MONTBLANC: Artisan Asia Limited Edition 88 Han Wu Ti Solid 18K Fountain Pen

Ref: 08883 / Launch: Jannuary 2003

MONTBLANC: Artisan Asia Limited Edition 88 Han Wu Ti Solid 18K Fountain Pen

Ref: 08883

Launch: Jannuary 2003

His wagon embellished with ivory engraved,

In front of it, harnessed, six dragons of jade.

His banners, raised to the rainbow sky,

A flag, like a cloud in the wind, does fly.

Fu poem by Sima Xiangru for Emperor Wu Ti (130 BC)

A limited edition fountain pen to honour one of the greatest Chinese emperors in history: Han Wu-Ti, paying tribute to the lucky number in the Asian culture (88).

Design Features:

The design is inspired by the long lasting artistic and cultural values and commemorates the great Emperor who exerted a formative influence on the Central Empire. All elements of this edition highlight that golden period of Chinese History.

Product Features:

Commemorates Han Wu Ti, fifth emperor of the Han Dynasty, who ruled in the 2nd century BC. This exquisite fountain pen is made of 18K solid yellow gold (750) barrel and cap coated with costly black enamel. A gold emblem on the cap, embossed by the hands of a master craftman, shows a portrait of the Emperor. Han Wu Ti’s name is set in the barrel in a luminous inset (artistic inlay work employing quality mother-of-pearl). The uniqueness of each fountain pen is underlined by the hand-engraved edition number on the golden cone (Considering the importance of this writing instrument the limitation number was deliberately hidden and will be revealed to the buyer only). Medium (M) 18K gold nib with five-clawed dragon motif (a Chinese symbol of fortune, strenght and longevity). It comes with lacquered wood display box, outer box, booklet, service guide and Certificate / Reply card. Limited Edition: ##/88.

Han Wu-Ti – The Conqueror

His reign lasted from 141 to 87 BC – an impressive 54 years! And during this period Han Wu-Ti, the fifth Emperor of the Han dynasty, formed China like few other rulers before or after him. He defeated the nomadic Hsiungnu, who were his empire’s worst enemies, and doubled the size of his realm with many wars of conquest, campaigning in all directions. These activities by the eldest son of Emperor Ching Ti, born as Liu Ch’e in the year 157 BC, earned him the honorary title of Wu – “The Warlike”. But Han Wu-Ti was more than just a conqueror; he also laid the foundation stone for a higly-developed central administration. As Emperor he established China’s first University, had all of his officials educated there and obliged them, on principle, to accept Confucianism – which he adopted as the state religion. Only those who had a sound knowledge of classical Chinese literature and philosophy and were prepared to subject themselves to a strict code of values were regarded as suited to serve the Empire.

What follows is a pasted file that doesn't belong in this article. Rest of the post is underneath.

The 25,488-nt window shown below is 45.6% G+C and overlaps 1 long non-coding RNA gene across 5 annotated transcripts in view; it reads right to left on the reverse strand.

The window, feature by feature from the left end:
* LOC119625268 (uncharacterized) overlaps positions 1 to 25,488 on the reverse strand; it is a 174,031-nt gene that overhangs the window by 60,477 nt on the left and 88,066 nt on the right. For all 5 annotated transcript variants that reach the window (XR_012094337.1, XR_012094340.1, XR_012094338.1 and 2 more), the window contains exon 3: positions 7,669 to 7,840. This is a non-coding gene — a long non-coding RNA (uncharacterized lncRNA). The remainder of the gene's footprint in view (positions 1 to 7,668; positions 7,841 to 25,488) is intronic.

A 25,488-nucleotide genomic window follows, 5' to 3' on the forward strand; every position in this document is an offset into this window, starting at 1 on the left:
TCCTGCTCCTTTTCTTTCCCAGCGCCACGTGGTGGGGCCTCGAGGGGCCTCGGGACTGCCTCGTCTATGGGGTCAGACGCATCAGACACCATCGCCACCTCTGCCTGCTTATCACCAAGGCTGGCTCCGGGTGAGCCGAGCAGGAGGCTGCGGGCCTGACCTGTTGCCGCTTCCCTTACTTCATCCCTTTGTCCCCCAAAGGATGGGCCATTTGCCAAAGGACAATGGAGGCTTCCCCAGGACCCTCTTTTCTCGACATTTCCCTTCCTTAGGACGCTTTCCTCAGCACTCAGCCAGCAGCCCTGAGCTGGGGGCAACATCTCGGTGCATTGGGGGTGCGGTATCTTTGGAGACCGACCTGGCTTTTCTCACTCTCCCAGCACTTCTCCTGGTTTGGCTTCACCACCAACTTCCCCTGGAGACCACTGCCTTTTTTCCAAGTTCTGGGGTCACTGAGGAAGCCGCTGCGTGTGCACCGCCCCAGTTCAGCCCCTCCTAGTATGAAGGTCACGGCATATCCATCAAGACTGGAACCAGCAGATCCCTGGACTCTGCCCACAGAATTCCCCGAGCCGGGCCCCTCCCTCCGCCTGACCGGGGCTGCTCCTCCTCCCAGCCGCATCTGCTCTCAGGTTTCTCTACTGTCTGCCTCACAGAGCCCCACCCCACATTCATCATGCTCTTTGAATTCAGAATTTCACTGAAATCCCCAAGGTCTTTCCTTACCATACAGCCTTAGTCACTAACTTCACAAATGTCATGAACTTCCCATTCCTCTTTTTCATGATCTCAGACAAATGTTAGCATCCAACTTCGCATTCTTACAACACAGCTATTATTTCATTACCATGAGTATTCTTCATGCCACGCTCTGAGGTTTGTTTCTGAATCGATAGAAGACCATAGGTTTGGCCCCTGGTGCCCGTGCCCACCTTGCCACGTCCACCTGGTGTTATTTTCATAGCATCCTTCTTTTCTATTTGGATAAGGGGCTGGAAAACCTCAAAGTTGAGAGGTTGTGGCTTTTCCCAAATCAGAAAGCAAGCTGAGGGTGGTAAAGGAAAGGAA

Han Wu-Ti – A friend of Arts

Despite his wars, Han Wu-Ti was also commited defender of China’s cultural heritage. He had a large library built, in which he proceeded to gather the literary treasures of the Empire. He was also a lover of “old music” and founded a ministry for collection of the songs of the forefathers. But Han Wu-Ti was also a sponsor of contemporary art: he supported, for example, the new and sumptous lyrical form of “fu”, which blossomed during his reign. Indeed the Emperor occasionally composed Fu poems of his own, although neither he nor any other achieved the maestry of the famous poet Sima Xiangru, who repeatedly delighted Han Wu-Ti with further examples of his richly ornamented verse.

We fully support the idea that luxury must be comfortable so, for this kind of product, (Montblanc Artisan Limited Edition) we offer a worldwide bespoke “delivery in person” service. For further details please do not hesitate to contact us (your emails to or DM via Whatsapp to +33 6 70271787 are welcome and encouraged).

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